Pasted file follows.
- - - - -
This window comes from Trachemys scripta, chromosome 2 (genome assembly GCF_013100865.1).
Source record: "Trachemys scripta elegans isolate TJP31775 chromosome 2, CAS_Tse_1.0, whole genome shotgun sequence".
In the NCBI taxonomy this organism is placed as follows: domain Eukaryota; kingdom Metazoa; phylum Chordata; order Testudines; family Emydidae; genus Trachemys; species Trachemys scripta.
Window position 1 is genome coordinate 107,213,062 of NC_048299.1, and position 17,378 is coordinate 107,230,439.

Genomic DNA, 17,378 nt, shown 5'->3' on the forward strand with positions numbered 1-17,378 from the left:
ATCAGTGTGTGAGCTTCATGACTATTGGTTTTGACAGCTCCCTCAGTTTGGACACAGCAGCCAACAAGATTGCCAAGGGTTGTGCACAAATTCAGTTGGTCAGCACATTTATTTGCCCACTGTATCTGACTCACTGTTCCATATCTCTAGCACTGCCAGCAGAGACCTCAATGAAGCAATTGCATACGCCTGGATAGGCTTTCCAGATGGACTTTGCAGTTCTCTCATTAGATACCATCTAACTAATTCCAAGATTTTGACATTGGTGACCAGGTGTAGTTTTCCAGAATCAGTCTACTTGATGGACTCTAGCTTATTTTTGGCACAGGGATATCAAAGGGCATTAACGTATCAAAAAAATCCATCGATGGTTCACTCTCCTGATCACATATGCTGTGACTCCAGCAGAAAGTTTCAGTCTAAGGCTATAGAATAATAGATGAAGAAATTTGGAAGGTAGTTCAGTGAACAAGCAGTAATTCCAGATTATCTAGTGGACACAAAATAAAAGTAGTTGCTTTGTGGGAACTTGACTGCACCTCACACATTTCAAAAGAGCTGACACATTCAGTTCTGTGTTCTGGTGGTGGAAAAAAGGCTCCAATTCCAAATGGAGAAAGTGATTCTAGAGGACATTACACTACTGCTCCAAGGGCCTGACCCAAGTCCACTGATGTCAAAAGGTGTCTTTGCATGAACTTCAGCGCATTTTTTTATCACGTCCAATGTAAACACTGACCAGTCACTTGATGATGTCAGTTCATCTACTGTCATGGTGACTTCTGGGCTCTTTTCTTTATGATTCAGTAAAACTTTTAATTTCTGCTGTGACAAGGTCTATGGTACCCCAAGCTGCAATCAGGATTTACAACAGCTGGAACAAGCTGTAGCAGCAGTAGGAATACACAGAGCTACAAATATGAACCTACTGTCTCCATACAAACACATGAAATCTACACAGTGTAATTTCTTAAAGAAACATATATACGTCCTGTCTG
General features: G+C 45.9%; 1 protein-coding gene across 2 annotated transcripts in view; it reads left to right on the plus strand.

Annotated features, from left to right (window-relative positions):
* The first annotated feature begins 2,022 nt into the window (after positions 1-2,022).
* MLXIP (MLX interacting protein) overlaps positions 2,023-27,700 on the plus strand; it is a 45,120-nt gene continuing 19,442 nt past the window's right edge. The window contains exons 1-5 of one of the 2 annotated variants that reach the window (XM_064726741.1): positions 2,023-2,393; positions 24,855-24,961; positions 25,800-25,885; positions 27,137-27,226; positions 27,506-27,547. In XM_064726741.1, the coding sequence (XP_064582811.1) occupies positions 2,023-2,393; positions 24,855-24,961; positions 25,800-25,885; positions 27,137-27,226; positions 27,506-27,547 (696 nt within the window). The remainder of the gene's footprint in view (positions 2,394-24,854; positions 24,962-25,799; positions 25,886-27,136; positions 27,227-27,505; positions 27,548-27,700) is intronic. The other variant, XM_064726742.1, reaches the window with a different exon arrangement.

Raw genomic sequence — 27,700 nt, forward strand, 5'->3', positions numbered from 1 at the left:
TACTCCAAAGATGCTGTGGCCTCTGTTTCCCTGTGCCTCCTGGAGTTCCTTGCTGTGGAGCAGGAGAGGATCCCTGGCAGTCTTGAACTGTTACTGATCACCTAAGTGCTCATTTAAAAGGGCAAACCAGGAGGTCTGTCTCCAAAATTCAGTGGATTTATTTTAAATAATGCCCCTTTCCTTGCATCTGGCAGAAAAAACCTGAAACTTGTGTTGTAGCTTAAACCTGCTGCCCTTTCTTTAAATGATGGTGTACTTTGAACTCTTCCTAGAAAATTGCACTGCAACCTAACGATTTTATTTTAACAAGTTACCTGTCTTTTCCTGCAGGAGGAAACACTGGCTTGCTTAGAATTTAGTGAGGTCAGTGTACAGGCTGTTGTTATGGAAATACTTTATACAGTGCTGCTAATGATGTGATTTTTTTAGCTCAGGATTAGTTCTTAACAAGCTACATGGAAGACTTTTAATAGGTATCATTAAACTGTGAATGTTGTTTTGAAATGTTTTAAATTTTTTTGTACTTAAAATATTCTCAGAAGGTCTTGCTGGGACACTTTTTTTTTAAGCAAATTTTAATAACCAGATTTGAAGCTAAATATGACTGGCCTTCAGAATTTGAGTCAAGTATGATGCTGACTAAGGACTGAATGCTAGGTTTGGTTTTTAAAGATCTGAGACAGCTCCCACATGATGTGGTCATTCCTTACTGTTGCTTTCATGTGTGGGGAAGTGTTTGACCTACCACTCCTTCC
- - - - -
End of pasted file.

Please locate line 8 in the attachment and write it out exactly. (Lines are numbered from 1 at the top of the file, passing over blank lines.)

Annotated features, from left to right (window-relative positions):